“Let’s end the uncertainty by permanently and responsibly extending this critical program,” Upton said, “Our solution puts heroes ahead of spending on millionaires. The choice is that simple — it’s time for Congress to get the job done.”
The bill has the support of former ‘Daily Show’ host Jon Stewart, who was on Capitol Hill in September lobbying members of Congress to reauthorize the programs for 9/11 first responders.
“It’s the least we can do. it’s literally the least that we can do,” Stewart said at the time of the Zadroga Act, “That they don’t have to be insecure about the medicine they are going to need to treat illnesses that have been scientifically shown – doctors here – and studies have shown links to 9/11.”
House Speaker Paul Ryan, R-Wisc., told NBC News on Tuesday that the bill is still a priority.
“We have not decided what vehicle it will be or what funding level but it is something we do intend to get done by the end of the year,” Ryan said.
There are two components to the legislation. One is to fully fund the healthcare of those workers who served on "The Pile" at Ground Zero. The other is a continuation of the 9/11 victims compensation fund.
A possible compromise would to fully fund the health care and then sunset the compensation fund at some point, which could assuage the concerns of some conservatives worried about the creation of a new entitlement program.
Frank Thorp V is a producer and off-air reporter covering Congress for NBC News, managing coverage of the Senate.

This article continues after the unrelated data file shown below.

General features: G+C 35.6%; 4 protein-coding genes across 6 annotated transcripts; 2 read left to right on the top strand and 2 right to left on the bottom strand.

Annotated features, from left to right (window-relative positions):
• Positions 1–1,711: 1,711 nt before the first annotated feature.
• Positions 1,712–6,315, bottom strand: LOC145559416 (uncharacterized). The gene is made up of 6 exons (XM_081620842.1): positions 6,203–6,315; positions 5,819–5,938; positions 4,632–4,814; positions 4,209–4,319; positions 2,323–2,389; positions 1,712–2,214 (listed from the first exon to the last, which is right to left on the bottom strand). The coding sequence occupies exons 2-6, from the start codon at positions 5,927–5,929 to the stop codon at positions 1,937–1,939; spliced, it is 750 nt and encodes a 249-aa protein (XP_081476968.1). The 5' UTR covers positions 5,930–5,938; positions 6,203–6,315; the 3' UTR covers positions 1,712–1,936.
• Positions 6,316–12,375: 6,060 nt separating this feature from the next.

Alex Moe is a Capitol Hill producer for NBC News covering the House of Representatives.
Luke Russert joined NBC News in August 2008 as a correspondent based in Washington, D.C. Russert currently reports from Capitol Hill on the House of Representatives for “Nightly News with Brian Williams,” “TODAY,” MSNBC and NBCNews.com.
Since late 2011 Russert has served as a guest host on various MSNBC programs including: “Way Too Early” “The Daily Rundown with Chuck Todd” “Andrea Mitchell Reports” “NOW with Alex Wagner” and “The Cycle.”
From March 2006-2010, Russert co-hosted the sports radio talk show "60/20 Sports" with political pundit James Carville on Sirius-XM Satellite Radio. On "60/20 Sports" he interviewed the likes of former President Clinton, former President George Bush, Bill Russell, Cal Ripken Jr. and Lance Armstrong.
In May of 2009, Russert was honored with the Marlin Fitzwater Award for Leadership in Public Communication from Franklin Pierce University, an award meant to honor individuals who have made significant contributions to public discourse in the spirit of a healthy democracy. He’s also received an honorary degree from Wingate University in North Carolina.
Russert graduated from Boston College with a double major in history and communications. He is the son of the late Tim Russert and Vanity Fair writer Maureen Orth. Russert lives in Washington, D.C., with his pug Chamberlain.